Team Dakota envisages plenty of post-release work on free-to-play Xbox One create 'em up Project Spark - in fact, studio manager Michael Saxs Persson feels the developer could add things to the game forever.
"We look at Project Spark as a game that will never truly be finished," he told All Things Xbox last week. "The directions we can take the game are nearly infinite, and we plan on continuing to grow and evolve the game over time, based on input from our community."
New to Project Spark? It's, well, everything - or rather, anything you want it to be. Drawing on a vast library of props, backdrops and programmable entities, testers and beta players have cooked up games as diverse as Limbo-style platformers, block puzzle games, Street Fighter clones and, latterly, a glorious new version of Fable's Oakvale.
Besides the vanilla creation tools, the game also has a Crossroads mode that randomly generates a bundle of action-RPG quests. This may suit tiresome, uninspired people like Aoife, who lack the gumption to make games of their own.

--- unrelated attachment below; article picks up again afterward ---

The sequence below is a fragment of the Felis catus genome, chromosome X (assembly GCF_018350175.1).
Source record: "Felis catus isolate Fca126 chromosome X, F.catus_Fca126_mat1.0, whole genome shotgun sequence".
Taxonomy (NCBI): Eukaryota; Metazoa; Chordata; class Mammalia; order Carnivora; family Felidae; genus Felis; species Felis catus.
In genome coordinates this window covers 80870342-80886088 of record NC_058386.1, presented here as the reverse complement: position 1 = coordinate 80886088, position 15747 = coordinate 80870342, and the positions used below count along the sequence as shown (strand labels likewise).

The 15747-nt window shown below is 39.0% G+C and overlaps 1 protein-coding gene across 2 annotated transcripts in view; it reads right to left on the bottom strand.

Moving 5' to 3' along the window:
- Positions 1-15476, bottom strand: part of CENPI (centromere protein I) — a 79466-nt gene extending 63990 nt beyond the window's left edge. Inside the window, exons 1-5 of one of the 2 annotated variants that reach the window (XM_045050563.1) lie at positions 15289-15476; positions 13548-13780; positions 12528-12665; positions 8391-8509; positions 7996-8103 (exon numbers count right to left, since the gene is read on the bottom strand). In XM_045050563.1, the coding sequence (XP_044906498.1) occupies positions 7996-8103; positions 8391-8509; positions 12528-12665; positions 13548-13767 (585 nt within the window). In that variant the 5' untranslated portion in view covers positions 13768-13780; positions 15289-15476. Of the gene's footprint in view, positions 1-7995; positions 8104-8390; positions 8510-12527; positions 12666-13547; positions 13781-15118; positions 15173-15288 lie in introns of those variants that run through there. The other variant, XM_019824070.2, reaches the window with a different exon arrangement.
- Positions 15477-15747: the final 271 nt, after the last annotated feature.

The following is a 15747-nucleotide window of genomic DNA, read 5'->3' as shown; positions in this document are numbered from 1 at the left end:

"Yes, there is a very rich and deep backstory in Project Spark, that we've just hinted at so far," Persson added elsewhere in the interview. "In our beta we've focused on the core experience of playing, creating, and sharing, and will be rolling out more of the storyline aspects of Project Spark after the launch of the Xbox One closed beta."
Team Dakota also has Top Secret Ideas for multiplayer - you may even be able to create worlds in company. "The experience of creating with others can be very powerful, I've seen it in the past with other games I've worked on. We're not quite ready to release all the details on our multiplayer plans, but it's something that all of us on the team consider to be very important."
The base game is completely free - you don't even need a Gold subscription. Creators can buy additional props in the form of Content Packs, or Spark Time in order to visit worlds that contain props they haven't bought. Pleasingly, both Content Packs and Spark Time can also be earned simply by doing things in the game.
It's possible, though not confirmed, that players will be able to sell what they make with Project Spark. The game's presence on materials for ID@Xbox suggests that Microsoft considers it a successor of sorts to the now-retired XNA tools.
Project Spark hits Xbox One, Xbox 360 and PC this year. The Xbox One beta begins in February.